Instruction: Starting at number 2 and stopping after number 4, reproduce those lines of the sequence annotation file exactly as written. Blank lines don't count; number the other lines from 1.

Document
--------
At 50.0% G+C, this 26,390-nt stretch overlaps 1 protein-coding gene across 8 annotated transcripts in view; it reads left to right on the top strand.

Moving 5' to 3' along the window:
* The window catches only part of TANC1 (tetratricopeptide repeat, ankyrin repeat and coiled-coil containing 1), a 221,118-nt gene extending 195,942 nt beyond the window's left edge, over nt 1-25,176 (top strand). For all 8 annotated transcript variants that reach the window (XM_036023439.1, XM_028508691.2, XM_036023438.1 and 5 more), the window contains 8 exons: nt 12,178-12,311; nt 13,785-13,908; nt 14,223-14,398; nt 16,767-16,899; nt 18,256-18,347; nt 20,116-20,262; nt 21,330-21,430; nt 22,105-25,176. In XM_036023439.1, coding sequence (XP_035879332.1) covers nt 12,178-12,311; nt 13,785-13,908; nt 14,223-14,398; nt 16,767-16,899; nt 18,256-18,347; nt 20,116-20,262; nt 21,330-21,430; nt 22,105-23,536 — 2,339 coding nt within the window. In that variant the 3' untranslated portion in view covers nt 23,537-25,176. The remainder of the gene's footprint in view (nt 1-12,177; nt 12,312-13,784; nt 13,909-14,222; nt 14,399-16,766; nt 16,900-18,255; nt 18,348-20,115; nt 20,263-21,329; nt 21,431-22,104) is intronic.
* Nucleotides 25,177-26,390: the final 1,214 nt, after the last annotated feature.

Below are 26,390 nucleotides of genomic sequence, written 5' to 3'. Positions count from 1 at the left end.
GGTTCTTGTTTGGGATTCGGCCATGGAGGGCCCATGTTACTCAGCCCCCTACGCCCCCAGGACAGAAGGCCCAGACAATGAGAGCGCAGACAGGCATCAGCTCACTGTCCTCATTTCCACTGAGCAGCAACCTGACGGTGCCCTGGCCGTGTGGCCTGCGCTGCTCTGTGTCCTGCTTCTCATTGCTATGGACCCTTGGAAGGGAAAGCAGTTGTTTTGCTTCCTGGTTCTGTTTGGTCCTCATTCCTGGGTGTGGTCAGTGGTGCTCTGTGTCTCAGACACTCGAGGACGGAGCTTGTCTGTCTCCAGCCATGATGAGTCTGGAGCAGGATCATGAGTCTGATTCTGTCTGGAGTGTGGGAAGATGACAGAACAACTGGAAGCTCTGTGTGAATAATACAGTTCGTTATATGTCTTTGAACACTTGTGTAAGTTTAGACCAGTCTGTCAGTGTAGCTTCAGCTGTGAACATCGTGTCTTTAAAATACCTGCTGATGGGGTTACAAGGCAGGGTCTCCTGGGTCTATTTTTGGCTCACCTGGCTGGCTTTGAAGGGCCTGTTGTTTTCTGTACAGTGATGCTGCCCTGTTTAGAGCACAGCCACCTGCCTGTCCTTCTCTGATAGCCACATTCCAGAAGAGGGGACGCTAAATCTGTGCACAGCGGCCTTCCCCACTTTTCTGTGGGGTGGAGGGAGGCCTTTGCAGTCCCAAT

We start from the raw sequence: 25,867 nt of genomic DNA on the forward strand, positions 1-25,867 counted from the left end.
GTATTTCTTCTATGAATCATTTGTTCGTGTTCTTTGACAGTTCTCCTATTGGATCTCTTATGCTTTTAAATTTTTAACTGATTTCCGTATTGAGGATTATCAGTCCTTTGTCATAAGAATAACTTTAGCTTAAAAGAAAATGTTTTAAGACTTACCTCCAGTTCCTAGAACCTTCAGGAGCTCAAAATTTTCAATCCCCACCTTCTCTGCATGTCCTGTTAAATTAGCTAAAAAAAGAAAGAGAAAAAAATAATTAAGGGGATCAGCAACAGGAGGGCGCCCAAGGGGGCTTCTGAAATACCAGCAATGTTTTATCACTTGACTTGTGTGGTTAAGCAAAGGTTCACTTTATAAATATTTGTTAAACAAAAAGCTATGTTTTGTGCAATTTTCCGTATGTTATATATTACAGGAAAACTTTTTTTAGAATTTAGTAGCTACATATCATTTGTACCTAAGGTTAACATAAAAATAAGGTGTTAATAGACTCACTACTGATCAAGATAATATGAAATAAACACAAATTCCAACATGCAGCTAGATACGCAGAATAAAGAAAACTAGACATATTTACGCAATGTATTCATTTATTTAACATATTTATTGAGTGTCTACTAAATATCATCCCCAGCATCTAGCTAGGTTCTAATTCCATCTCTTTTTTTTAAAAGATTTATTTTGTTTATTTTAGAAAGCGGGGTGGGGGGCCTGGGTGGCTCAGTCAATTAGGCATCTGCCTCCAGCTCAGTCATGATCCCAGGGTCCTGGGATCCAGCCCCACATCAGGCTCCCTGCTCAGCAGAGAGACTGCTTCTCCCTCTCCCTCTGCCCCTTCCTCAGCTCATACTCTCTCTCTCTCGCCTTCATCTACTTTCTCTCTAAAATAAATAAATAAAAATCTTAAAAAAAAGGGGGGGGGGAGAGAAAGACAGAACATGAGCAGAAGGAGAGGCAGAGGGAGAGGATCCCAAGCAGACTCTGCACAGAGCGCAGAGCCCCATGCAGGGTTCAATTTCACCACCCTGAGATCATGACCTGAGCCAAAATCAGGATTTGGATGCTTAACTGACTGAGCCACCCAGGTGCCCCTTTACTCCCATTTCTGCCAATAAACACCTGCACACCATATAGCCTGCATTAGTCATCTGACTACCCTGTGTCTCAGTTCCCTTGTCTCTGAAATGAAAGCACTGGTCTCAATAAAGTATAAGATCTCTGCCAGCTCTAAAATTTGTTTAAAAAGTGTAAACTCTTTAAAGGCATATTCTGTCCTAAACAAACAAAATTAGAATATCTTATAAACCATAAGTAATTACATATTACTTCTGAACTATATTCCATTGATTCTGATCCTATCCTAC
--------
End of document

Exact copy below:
Moving 5' to 3' along the window:
* The window catches only part of TANC1 (tetratricopeptide repeat, ankyrin repeat and coiled-coil containing 1), a 221,118-nt gene extending 195,942 nt beyond the window's left edge, over nt 1-25,176 (top strand). For all 8 annotated transcript variants that reach the window (XM_036023439.1, XM_028508691.2, XM_036023438.1 and 5 more), the window contains 8 exons: nt 12,178-12,311; nt 13,785-13,908; nt 14,223-14,398; nt 16,767-16,899; nt 18,256-18,347; nt 20,116-20,262; nt 21,330-21,430; nt 22,105-25,176. In XM_036023439.1, coding sequence (XP_035879332.1) covers nt 12,178-12,311; nt 13,785-13,908; nt 14,223-14,398; nt 16,767-16,899; nt 18,256-18,347; nt 20,116-20,262; nt 21,330-21,430; nt 22,105-23,536 — 2,339 coding nt within the window. In that variant the 3' untranslated portion in view covers nt 23,537-25,176. The remainder of the gene's footprint in view (nt 1-12,177; nt 12,312-13,784; nt 13,909-14,222; nt 14,399-16,766; nt 16,900-18,255; nt 18,348-20,115; nt 20,263-21,329; nt 21,431-22,104) is intronic.
* Nucleotides 25,177-26,390: the final 1,214 nt, after the last annotated feature.